Caesar Done Right

Once I saw this production of Julius Caesar starring Ralph Fiennes. Despite my deep hatred for Fiennes’ face, I thought the production was pretty cool. I had never seen Shakespeare done so big live. It was put on in a giant theatre in London called the Barbican that held over 100 cast members on stage at once. I mean look at this:

65208They basically staged a political campaign/riot complete with security guards and press. It was kind of amazing. At the end of the play they staged a battle that was very Desert Storm that took place in the background of Brutus’ confrontation with Caesar’s ghost.

My point is that I think Julius Caesar was meant to be big. Huge. But writing for the Globe Theatre, it was obviously limited.



Globe Theatre, also in London.

I think, had Shakespeare lived a few hundred years later he might have written Julius Caesar for film. Unfortunately, theatre is a dying art – even in the 50s – and Shakespeare, we’ve been told, wrote for the masses. He’s so crude and funny, it seems logical he would be more of the Ruth Gordon type than the Harold Pinter type.

So I think Shakespeare would have been pretty happy with Mankiewicz’s version of Caesar. It is big big BIG. There is even an actual battle scene with hundreds of extras. When Mark Antony (Brando) delivers his masterful display of rhetorical trickery, it is to a giant, raging crowd. In a story about war heroes, attempting to do heroic things, this form of narrative just seems to make sense.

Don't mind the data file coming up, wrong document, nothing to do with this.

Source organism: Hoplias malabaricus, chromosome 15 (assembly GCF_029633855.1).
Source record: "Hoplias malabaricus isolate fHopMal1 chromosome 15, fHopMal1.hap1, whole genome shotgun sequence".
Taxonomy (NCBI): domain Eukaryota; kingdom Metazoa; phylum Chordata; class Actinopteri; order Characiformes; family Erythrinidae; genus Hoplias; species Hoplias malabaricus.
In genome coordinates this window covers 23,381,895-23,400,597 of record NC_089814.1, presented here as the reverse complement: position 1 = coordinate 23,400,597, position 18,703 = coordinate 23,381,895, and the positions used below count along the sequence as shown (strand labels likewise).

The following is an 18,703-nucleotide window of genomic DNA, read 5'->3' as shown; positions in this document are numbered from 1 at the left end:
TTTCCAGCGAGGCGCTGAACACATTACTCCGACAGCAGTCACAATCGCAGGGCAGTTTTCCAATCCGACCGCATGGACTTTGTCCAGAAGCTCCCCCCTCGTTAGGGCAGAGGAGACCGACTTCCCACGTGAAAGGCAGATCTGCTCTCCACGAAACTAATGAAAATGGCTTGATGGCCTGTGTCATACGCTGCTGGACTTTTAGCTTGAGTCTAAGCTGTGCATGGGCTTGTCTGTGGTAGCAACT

I love how action-packed this version of the play is because rather than absorb all of our attention into the bloody, action sequences, we’re actually less distracted for the character building scenes. When I’ve seen Caesar done in more intimate settings, my imagination starts to wander. I want to know what these battles between Brutus and Antony might have looked like, and the play doesn’t give me the time to think about that without missing most of the important monologues. It’s nice that the film is a good half hour longer than a straightforward production of the play would be. It gives me a chance to actually figure out how complex these characters really are.



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One response to “Caesar Done Right

  1. Should it be considered sad that he wrote for the masses but these days, the masses are too dumb to understand his writing. What happened? And this ends Scott’s Pessimistic Spew of the Day.

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